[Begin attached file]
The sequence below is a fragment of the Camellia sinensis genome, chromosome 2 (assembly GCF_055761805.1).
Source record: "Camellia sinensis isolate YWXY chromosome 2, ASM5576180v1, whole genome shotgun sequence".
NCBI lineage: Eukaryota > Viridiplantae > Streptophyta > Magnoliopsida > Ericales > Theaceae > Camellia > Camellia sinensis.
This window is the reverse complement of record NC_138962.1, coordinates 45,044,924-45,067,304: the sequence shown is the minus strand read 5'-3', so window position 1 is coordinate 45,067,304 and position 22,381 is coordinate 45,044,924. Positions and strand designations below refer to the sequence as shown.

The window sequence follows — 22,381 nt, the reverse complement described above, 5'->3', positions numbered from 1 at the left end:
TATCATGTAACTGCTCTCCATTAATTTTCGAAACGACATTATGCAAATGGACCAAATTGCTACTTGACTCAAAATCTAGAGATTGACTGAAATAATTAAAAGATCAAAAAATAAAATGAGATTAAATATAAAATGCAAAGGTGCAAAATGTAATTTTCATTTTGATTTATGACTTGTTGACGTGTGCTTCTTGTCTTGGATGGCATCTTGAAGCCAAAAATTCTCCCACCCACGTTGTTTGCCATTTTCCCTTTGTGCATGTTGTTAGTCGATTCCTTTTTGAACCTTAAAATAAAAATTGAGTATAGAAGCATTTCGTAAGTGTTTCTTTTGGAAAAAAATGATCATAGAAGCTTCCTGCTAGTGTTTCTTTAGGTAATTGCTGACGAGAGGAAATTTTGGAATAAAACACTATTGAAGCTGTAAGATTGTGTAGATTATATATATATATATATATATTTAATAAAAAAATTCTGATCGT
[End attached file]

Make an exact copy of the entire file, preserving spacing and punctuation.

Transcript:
The sequence below is a fragment of the Camellia sinensis genome, chromosome 2 (assembly GCF_055761805.1).
Source record: "Camellia sinensis isolate YWXY chromosome 2, ASM5576180v1, whole genome shotgun sequence".
NCBI lineage: Eukaryota > Viridiplantae > Streptophyta > Magnoliopsida > Ericales > Theaceae > Camellia > Camellia sinensis.
This window is the reverse complement of record NC_138962.1, coordinates 45,044,924-45,067,304: the sequence shown is the minus strand read 5'-3', so window position 1 is coordinate 45,067,304 and position 22,381 is coordinate 45,044,924. Positions and strand designations below refer to the sequence as shown.

The window sequence follows — 22,381 nt, the reverse complement described above, 5'->3', positions numbered from 1 at the left end:
TATCATGTAACTGCTCTCCATTAATTTTCGAAACGACATTATGCAAATGGACCAAATTGCTACTTGACTCAAAATCTAGAGATTGACTGAAATAATTAAAAGATCAAAAAATAAAATGAGATTAAATATAAAATGCAAAGGTGCAAAATGTAATTTTCATTTTGATTTATGACTTGTTGACGTGTGCTTCTTGTCTTGGATGGCATCTTGAAGCCAAAAATTCTCCCACCCACGTTGTTTGCCATTTTCCCTTTGTGCATGTTGTTAGTCGATTCCTTTTTGAACCTTAAAATAAAAATTGAGTATAGAAGCATTTCGTAAGTGTTTCTTTTGGAAAAAAATGATCATAGAAGCTTCCTGCTAGTGTTTCTTTAGGTAATTGCTGACGAGAGGAAATTTTGGAATAAAACACTATTGAAGCTGTAAGATTGTGTAGATTATATATATATATATATATATTTAATAAAAAAATTCTGATCGT